In a closed-door meeting at a Manhattan mansion, executives outlined changes to controversial software that was implicated in two crashes.Aerospace & Defenseread more
Current and former Tesla employees working in the company's open-air "tent" factory say they felt pressure to take shortcuts to hit aggressive Model 3 production goals,...Technologyread more
Minutes from the Reserve Bank of Australia's monetary policy meeting in July showed the central bank was ready to adjust interest rates if required.Asia Marketsread more
President Donald Trump and the RNC are picking up key supporters in the business community who did not back him as a candidate in 2016.2020 Electionsread more
Amazon workers in Minnesota and Germany are striking as Prime Day kicks off, in a stand against working conditions and wage practices. The action in Minnesota represents the...Retailread more
Treasury Secretary Steven Mnuchin is raising red flags ahead of Facebook's proposed cryptocurrency launch.Marketsread more
Epstein is accused of sexually exploiting dozens of underage girls from 2002 through 2005 at his New York and Florida residences. He is a former friend of Presidents Donald...Politicsread more
When you think of Prime Day, you might be thinking about deals on Instant Pots and Amazon Echo devices — not half-off dresses and designer heels. But the market for apparel...Retailread more
David Marcus, the head of Facebook's digital currency project, said the company expects Libra will drive more advertising revenue for the company.Technologyread more
Some White House officials expect the Cabinet secretary, who has known the president for years, to depart as soon as this summer.Politicsread more
"The important thing is that you shouldn't try to hit homeruns this week, because you're much more likely to end up striking out," Jim Cramer says.Mad Money with Jim Cramerread more
The Manhattan real estate market is now a tale of two cities—the merely rich and the super rich.
While prices for one-bedroom and two-bedroom apartments fell in the second quarter from the first quarter, prices for big, new condos soared by double digits during the same period, according to a new report from Douglas Elliman and Miller Samuel Real Estate Appraisers & Consultants.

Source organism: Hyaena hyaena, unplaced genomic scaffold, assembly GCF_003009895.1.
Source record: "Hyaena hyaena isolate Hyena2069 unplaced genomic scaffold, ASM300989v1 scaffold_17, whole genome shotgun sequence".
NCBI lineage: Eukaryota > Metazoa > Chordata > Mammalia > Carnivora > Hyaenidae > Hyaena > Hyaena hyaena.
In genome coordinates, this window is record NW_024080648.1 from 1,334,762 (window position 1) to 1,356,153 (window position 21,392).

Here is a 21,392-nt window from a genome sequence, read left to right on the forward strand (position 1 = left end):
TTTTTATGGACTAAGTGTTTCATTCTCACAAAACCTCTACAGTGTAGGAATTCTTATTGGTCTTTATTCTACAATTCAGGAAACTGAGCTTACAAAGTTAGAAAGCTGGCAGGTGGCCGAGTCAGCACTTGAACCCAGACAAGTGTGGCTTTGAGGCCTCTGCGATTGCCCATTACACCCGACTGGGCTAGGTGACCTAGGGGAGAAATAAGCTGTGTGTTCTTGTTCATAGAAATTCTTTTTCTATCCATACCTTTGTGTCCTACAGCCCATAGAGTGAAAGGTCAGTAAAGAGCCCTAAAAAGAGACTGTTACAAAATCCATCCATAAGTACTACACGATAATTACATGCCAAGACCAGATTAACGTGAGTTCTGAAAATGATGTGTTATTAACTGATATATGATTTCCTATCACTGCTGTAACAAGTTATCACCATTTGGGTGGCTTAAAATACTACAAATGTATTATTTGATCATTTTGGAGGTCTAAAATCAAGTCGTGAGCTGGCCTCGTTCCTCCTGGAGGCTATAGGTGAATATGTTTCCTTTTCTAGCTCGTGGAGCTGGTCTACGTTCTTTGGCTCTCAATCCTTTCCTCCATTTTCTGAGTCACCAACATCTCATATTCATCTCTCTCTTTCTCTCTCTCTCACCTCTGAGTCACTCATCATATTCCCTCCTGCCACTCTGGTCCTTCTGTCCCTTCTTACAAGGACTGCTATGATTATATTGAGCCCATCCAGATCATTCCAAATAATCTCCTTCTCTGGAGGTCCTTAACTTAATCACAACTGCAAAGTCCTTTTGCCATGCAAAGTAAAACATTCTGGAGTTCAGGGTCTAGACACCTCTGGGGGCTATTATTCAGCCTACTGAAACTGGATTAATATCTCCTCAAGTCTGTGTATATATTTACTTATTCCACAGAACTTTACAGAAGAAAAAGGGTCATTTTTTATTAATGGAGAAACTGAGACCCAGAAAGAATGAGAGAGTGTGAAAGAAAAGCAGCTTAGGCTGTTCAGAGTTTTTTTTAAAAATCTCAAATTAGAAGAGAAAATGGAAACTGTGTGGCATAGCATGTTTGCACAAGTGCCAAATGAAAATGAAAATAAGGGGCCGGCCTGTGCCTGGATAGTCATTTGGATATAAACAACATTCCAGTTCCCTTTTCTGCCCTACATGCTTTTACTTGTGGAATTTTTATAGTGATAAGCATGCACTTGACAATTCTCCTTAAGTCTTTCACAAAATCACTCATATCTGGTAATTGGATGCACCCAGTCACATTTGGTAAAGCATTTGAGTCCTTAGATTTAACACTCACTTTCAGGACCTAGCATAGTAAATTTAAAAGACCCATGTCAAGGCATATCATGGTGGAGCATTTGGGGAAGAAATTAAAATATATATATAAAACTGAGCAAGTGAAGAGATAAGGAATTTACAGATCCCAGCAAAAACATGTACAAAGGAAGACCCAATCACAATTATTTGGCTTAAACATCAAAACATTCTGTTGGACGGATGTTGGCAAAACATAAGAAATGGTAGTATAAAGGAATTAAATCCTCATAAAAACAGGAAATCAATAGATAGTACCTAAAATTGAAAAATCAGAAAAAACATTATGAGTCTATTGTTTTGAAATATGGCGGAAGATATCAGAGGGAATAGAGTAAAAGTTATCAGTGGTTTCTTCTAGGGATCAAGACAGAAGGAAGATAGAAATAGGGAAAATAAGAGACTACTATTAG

Prices for one-bedroom apartments fell 3.6 percent to a median sales price of $702,500. Prices for apartments with four or more bedrooms jumped 16 percent to a median price of $6.75 million.
The average sales price for all apartments in Manhattan in the second quarter fell 5.3 percent from the prior quarter to $1.68 million and the median price fell 6.4 percent to $910,000. The number of sales closed during the second quarter remained relatively flat from the first quarter at 3,342.
Read MoreA look inside NYC's $118M penthouse
"You're seeing a wider spread now between the very high end and what we'd call the middle class in New York," said Jonathan Miller of Miller Samuel.
One reason for the growing gap is new development. Most of the new construction in Manhattan is large multimillion-dollar units rather than a variety of mid-priced to high-priced units, Miller said. Foreign buyers are also fueling the binge on hyperpriced penthouses, and while overall employment growth in New York has been weak, top wages from finance remain strong, Miller said.
New condos are where the real price action is, since overseas buyers can't get approved at co-ops and they like new buildings. The average sales price for new development jumped 24.3 percent in the quarter to $3.5 million.
The median price of a condo with four or more bedrooms jumped 29.2 percent to $7 million.
But all those new condos are starting to pile up faster than buyers are purchasing them. Miller said inventory in Manhattan seems to have bottomed out in the fourth quarter and is starting to rise.
Listing inventory jumped nearly 14 percent from the first quarter and is now at an absorption rate of 5.1 months, up from 4.5 months in the first quarter. That's still below historical averages, but Miller said "that tells you that a lot of the good stuff has been picked over."
—By CNBC's Robert Frank.